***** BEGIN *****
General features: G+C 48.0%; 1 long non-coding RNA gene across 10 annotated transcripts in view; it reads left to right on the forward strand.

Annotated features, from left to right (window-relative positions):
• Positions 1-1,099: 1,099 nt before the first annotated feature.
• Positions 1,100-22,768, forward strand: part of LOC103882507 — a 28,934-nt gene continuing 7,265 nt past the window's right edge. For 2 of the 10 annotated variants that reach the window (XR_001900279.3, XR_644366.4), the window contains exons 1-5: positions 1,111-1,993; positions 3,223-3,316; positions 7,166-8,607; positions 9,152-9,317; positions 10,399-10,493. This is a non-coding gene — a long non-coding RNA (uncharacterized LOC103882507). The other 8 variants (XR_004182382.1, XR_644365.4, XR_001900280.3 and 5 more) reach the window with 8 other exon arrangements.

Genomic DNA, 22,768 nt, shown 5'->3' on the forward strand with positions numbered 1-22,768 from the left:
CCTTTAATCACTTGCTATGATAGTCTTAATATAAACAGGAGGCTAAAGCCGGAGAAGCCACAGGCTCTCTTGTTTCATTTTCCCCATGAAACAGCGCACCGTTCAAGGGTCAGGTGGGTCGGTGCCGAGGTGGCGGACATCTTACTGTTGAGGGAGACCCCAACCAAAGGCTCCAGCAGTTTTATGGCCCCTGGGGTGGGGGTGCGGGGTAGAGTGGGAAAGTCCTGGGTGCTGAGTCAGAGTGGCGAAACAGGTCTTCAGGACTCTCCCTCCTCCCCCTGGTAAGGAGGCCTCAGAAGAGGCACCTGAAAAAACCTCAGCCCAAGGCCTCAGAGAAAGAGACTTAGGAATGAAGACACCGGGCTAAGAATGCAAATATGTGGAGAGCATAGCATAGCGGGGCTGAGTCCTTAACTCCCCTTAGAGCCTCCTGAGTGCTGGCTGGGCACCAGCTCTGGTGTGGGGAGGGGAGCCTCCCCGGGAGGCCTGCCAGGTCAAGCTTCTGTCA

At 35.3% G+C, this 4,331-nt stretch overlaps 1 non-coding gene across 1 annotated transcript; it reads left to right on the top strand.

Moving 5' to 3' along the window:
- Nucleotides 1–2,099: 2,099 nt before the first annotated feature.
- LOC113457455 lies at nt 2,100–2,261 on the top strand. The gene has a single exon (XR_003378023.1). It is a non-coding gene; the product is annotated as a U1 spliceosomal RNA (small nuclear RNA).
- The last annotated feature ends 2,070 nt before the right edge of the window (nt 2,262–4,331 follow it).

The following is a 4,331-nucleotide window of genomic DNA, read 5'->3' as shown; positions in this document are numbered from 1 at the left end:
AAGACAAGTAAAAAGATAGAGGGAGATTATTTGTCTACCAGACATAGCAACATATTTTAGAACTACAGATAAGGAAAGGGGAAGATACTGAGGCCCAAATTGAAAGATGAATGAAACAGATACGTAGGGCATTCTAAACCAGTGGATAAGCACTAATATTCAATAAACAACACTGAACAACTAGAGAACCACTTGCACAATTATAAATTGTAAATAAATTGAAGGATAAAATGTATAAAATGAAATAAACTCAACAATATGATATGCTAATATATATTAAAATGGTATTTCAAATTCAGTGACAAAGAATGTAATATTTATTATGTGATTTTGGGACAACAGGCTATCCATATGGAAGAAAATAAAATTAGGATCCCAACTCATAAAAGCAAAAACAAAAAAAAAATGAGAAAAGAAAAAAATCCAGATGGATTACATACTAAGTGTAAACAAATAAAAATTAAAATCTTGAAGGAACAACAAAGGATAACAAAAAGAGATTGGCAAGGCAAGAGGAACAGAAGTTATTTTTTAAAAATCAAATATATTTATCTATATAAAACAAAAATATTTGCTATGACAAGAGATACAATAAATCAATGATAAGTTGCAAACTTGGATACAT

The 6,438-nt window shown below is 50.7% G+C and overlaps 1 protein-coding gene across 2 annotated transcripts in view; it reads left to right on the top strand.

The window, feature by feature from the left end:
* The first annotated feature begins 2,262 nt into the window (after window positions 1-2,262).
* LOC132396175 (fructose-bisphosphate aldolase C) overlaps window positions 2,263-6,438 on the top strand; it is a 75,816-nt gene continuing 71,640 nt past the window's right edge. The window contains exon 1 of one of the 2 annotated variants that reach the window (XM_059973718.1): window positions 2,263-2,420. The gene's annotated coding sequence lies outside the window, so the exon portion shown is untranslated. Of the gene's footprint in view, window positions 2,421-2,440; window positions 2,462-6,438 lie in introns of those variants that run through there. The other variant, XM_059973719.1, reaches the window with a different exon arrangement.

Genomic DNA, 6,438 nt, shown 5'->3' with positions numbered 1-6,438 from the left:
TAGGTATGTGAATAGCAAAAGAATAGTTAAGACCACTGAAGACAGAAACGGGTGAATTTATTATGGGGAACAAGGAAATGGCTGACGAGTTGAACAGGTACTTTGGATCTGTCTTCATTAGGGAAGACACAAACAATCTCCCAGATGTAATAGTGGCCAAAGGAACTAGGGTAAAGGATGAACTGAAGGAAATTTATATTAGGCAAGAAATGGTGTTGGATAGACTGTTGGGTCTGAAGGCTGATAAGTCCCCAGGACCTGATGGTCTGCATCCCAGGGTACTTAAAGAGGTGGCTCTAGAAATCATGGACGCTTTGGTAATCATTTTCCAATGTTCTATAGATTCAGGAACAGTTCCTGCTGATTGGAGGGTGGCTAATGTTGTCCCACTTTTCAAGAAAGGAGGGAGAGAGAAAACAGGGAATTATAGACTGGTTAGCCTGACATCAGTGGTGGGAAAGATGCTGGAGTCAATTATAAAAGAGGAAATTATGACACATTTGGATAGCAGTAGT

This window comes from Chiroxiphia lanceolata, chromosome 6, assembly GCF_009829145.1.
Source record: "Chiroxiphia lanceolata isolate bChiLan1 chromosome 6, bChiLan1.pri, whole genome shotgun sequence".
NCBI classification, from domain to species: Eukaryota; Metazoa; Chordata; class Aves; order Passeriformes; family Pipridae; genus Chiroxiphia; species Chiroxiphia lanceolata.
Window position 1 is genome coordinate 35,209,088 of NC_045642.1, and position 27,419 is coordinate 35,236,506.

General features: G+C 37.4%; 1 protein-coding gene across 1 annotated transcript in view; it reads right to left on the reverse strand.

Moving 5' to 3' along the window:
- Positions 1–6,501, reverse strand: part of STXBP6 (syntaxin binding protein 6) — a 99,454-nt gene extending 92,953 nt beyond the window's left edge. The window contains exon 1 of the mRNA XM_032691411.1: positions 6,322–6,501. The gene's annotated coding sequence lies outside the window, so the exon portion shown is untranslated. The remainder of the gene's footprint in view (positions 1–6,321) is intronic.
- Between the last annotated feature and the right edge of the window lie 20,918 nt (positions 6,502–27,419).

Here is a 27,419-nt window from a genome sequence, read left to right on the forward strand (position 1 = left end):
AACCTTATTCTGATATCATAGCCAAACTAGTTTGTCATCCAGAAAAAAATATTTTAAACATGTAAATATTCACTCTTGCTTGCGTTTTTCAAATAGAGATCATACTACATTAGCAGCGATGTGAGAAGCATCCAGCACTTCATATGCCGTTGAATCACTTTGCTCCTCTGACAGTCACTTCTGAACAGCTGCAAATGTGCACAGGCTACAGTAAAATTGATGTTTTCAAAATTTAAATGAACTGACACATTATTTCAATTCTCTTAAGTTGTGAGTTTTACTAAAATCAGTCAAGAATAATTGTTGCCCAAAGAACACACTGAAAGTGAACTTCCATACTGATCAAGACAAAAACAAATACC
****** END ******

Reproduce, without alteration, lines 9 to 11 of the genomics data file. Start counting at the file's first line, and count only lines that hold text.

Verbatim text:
- Nucleotides 1–2,099: 2,099 nt before the first annotated feature.
- LOC113457455 lies at nt 2,100–2,261 on the top strand. The gene has a single exon (XR_003378023.1). It is a non-coding gene; the product is annotated as a U1 spliceosomal RNA (small nuclear RNA).
- The last annotated feature ends 2,070 nt before the right edge of the window (nt 2,262–4,331 follow it).